Advertisement

Navigating Sensitive Topics with Children

An Inquiry of Museum Educators Facilitating Conversations about Death with Children
  • Lorenda Calvert
Chapter

Abstract

Death is an undeniable and unavoidable truth. It permeates all aspect of our lives, often including the museum experience. Death in museums is visible not only within the biological artefacts, but also in the subsequent discussions held between visitors and educators.

Keywords

Professional Experience Sensitive Topic Difficult Topic Narrative Inquiry Figurative Language 
These keywords were added by machine and not by the authors. This process is experimental and the keywords may be updated as the learning algorithm improves.

Preview

Unable to display preview. Download preview PDF.

Unable to display preview. Download preview PDF.

References

  1. Alberti, S., Drew, R., Bienkowski, P., & Chapman, J. M. (2009). Should we display dead? Museum and Society, 7(3), 133–149.Google Scholar
  2. Bluebond-Langner, M. (1994). A child’s view of death. Current Paediatrics, 4(4), 253–257.CrossRefGoogle Scholar
  3. Callanan, M. A. (2014). Diversity in children’s understanding of death. Monographs of the Society for Research in Child Development, 79(1), 142–150.CrossRefGoogle Scholar
  4. Clandinin, D. J., & Connelly, F. M. (2000). Narrative inquiry: Experience and story in qualitative research. San Francisco, CA: Jossey-Bass.Google Scholar
  5. Connelly, F. M., & Clandinin, D. J. (1990). Stories of experience and narrative inquiry. Educational Researcher, 19(5), 2–14.CrossRefGoogle Scholar
  6. Creswell, J. W. (2014). Research design: Qualitative, quantitative, and mixed methods approaches. Thousand Oaks, CA: Sage Publications.Google Scholar
  7. Elkind, D. (1977). Life and death: Concepts and feelings in children. Day Care and Early Education, 4(3), 27–29.CrossRefGoogle Scholar
  8. Ferguson, L. (2006). Pushing buttons: Controversial topics in museums. Open Museum Journal, 8, 1–38.Google Scholar
  9. Formanek, R. (1974). When children ask about death. The Elementary School Journal, 75(2), 92–97.CrossRefGoogle Scholar
  10. Himebauch, A., Arnold, R. M., & May, C. (2008). Grief in children and developmental concepts of death. Journal of Palliative Medicine, 11(2), 242–244.CrossRefGoogle Scholar
  11. Jackson, M., & Colwell, J. (2001). Talking to children about death. Mortality, 6(3), 321–325.CrossRefGoogle Scholar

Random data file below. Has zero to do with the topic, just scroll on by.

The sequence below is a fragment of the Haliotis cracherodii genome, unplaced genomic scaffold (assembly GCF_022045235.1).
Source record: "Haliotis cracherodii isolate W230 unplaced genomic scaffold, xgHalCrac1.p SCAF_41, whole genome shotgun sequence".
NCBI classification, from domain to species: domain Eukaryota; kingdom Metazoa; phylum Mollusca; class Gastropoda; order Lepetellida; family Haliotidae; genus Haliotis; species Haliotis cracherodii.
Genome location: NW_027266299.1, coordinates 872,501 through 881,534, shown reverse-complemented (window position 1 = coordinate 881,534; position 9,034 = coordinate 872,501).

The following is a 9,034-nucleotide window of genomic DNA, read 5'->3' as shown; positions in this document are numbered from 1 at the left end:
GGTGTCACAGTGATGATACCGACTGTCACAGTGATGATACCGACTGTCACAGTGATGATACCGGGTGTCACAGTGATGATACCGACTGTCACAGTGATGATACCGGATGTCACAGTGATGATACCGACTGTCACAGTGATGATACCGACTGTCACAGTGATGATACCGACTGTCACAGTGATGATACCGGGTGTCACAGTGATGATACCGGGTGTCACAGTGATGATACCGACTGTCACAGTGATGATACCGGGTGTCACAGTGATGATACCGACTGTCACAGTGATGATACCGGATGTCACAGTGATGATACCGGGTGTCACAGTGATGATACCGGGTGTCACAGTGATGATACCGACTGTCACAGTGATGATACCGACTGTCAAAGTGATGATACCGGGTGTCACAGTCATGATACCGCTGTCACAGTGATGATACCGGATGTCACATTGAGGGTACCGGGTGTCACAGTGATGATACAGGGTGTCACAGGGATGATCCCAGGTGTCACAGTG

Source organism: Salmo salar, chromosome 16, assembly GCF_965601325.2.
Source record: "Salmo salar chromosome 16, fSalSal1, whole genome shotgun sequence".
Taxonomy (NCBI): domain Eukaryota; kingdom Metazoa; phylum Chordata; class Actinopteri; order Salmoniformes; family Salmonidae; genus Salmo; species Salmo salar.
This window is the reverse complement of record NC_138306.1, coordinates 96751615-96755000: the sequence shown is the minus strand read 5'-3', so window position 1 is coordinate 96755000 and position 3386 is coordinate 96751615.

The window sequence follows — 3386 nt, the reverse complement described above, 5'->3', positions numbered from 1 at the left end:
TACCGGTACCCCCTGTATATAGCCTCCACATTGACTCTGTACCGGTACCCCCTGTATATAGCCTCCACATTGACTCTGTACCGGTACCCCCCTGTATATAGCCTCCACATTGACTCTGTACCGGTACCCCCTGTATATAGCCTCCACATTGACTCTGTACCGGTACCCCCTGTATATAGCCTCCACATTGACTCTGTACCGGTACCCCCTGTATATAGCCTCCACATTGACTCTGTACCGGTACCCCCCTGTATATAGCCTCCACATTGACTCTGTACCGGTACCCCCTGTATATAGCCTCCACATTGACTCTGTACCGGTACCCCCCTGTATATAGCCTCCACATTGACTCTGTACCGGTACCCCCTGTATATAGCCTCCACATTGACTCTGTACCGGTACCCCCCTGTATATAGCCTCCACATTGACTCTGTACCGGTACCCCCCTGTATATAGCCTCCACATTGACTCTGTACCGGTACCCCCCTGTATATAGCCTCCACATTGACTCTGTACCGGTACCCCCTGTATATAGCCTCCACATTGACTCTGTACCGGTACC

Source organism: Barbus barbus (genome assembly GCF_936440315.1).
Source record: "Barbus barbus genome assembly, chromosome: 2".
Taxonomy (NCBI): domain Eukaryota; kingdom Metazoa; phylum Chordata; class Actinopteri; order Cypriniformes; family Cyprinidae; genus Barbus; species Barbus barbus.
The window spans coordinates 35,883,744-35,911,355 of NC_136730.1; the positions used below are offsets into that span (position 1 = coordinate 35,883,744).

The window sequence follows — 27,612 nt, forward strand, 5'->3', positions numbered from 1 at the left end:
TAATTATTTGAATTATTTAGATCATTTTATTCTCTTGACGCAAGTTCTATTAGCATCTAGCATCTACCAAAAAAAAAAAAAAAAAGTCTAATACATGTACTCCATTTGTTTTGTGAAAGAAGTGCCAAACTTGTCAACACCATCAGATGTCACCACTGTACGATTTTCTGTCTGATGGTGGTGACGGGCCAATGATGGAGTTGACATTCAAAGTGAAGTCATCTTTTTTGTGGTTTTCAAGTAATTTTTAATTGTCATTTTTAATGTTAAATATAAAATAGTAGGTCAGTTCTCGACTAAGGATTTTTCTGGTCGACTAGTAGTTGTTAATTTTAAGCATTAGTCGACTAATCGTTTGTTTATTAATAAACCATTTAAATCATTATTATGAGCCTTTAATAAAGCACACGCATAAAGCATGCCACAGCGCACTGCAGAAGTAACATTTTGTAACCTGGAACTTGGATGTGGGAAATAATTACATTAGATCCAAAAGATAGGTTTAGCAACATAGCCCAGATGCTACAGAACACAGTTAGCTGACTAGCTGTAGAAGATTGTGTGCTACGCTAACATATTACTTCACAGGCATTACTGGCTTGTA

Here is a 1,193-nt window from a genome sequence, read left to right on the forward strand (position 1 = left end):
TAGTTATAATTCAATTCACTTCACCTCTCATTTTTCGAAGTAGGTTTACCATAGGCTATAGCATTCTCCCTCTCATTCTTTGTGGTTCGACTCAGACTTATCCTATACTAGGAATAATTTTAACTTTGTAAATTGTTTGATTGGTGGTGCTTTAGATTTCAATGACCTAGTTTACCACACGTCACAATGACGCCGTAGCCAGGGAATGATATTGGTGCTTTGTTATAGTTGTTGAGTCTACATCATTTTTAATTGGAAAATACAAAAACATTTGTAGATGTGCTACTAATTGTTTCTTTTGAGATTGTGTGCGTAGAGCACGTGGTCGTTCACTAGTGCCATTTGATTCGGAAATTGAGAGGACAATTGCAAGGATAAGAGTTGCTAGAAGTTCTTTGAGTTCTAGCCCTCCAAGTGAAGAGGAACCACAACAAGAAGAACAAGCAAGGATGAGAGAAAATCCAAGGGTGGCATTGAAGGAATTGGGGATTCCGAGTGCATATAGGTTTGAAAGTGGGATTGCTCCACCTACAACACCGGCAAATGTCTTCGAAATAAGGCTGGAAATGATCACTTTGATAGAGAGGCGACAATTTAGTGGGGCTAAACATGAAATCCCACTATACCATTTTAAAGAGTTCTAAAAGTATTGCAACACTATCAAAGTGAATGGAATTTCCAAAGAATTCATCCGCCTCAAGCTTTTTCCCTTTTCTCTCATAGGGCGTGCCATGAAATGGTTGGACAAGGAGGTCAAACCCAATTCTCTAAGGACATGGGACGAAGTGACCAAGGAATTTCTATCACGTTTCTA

12. Koocher, G. P. (1974). Talking with children about death. The American Journal of Orthopsychiatry, 44(3), 404–411.CrossRefGoogle Scholar
  13. Lazar, A., & Torney-Purta, J. (1991). The development of the sub concepts of death in young children: A short-term longitudinal study. Child Development, 62(6), 1321–1333.CrossRefGoogle Scholar
  14. Munley, M., & Roberts, R. (2006). Are museum educators still necessary? Journal of Museum Education, 31(1), 29–40.CrossRefGoogle Scholar
  15. Patterson, A. (2007). Dad, look, she’s sleeping: Parent-child conversations about human remains. Visitor Studies, 10(1), 55–72.CrossRefGoogle Scholar
  16. Piaget, J. (1951). The child’s concept of the world. London, UK: Routledge & Kegan Paul.Google Scholar
  17. Poltorak, D. Y., & Glazer, J. P. (2006). The development of children’s understanding of death: Cognitive and psychodynamic considerations. Child and Adolescent Psychiatric Clinics of North America, 15(3), 567–573.CrossRefGoogle Scholar
  18. Renaud, S., Engarhos, P., Schleifer, M., & Talwar, V. (2013). Talking to children about death: Parental use of religious and biological explanations. Journal of Psychology and Christianity, 32(3), 180.Google Scholar
  19. Safier, G. (1964). A study in relationships between the life and death concepts in children. The Journal of Genetic Psychology, 105(2), 283–294.CrossRefGoogle Scholar
  20. Schonfeld, D. J. (1993). Talking with children about death. Journal of Pediatric Health Care: Official Publication of National Association of Pediatric Nurse Associates & Practitioners, 7(6), 269–274.CrossRefGoogle Scholar
  21. Slaughter, V. (2005). Young children’s understanding of death. Australian Psychologist, 40(3), 179–186.CrossRefGoogle Scholar
  22. Slaughter, V., & Griffiths, M. (2007). Death understanding and fear of death in young children. Clinical Child Psychology and Psychiatry, 12(4), 525–535.CrossRefGoogle Scholar
  23. Stake, R. E. (1995). The art of case study research. Thousand Oaks, CA: Sage.Google Scholar

Copyright information

© Sense Publishers 2015

Authors and Affiliations

  • Lorenda Calvert
    • 1
  1. 1.Burnaby Village MuseumBurnabyBritish Columbia

Personalised recommendations